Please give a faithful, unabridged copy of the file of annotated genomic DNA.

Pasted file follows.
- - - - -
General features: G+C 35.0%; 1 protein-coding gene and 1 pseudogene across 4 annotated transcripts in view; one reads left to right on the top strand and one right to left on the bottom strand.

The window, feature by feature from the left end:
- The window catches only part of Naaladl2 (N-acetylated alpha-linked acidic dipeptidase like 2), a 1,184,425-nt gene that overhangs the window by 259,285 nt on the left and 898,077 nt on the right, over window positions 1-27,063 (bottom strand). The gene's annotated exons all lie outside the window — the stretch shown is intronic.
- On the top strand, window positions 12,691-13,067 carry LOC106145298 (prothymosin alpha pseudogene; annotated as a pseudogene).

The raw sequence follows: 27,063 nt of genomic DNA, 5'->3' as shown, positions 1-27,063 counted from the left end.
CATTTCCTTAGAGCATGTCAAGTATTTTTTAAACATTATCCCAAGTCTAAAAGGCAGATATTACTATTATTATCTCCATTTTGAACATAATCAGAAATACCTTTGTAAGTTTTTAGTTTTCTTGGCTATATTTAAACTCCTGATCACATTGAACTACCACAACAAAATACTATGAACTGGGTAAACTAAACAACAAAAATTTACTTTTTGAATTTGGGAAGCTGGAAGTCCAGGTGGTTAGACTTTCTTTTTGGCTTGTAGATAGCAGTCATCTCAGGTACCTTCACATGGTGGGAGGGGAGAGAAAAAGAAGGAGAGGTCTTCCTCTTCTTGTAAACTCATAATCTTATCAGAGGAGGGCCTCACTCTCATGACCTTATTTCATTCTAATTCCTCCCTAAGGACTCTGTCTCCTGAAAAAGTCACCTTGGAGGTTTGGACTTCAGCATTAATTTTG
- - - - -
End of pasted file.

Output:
General features: G+C 35.0%; 1 protein-coding gene and 1 pseudogene across 4 annotated transcripts in view; one reads left to right on the top strand and one right to left on the bottom strand.

The window, feature by feature from the left end:
- The window catches only part of Naaladl2 (N-acetylated alpha-linked acidic dipeptidase like 2), a 1,184,425-nt gene that overhangs the window by 259,285 nt on the left and 898,077 nt on the right, over window positions 1-27,063 (bottom strand). The gene's annotated exons all lie outside the window — the stretch shown is intronic.
- On the top strand, window positions 12,691-13,067 carry LOC106145298 (prothymosin alpha pseudogene; annotated as a pseudogene).

The raw sequence follows: 27,063 nt of genomic DNA, 5'->3' as shown, positions 1-27,063 counted from the left end.
CATTTCCTTAGAGCATGTCAAGTATTTTTTAAACATTATCCCAAGTCTAAAAGGCAGATATTACTATTATTATCTCCATTTTGAACATAATCAGAAATACCTTTGTAAGTTTTTAGTTTTCTTGGCTATATTTAAACTCCTGATCACATTGAACTACCACAACAAAATACTATGAACTGGGTAAACTAAACAACAAAAATTTACTTTTTGAATTTGGGAAGCTGGAAGTCCAGGTGGTTAGACTTTCTTTTTGGCTTGTAGATAGCAGTCATCTCAGGTACCTTCACATGGTGGGAGGGGAGAGAAAAAGAAGGAGAGGTCTTCCTCTTCTTGTAAACTCATAATCTTATCAGAGGAGGGCCTCACTCTCATGACCTTATTTCATTCTAATTCCTCCCTAAGGACTCTGTCTCCTGAAAAAGTCACCTTGGAGGTTTGGACTTCAGCATTAATTTTG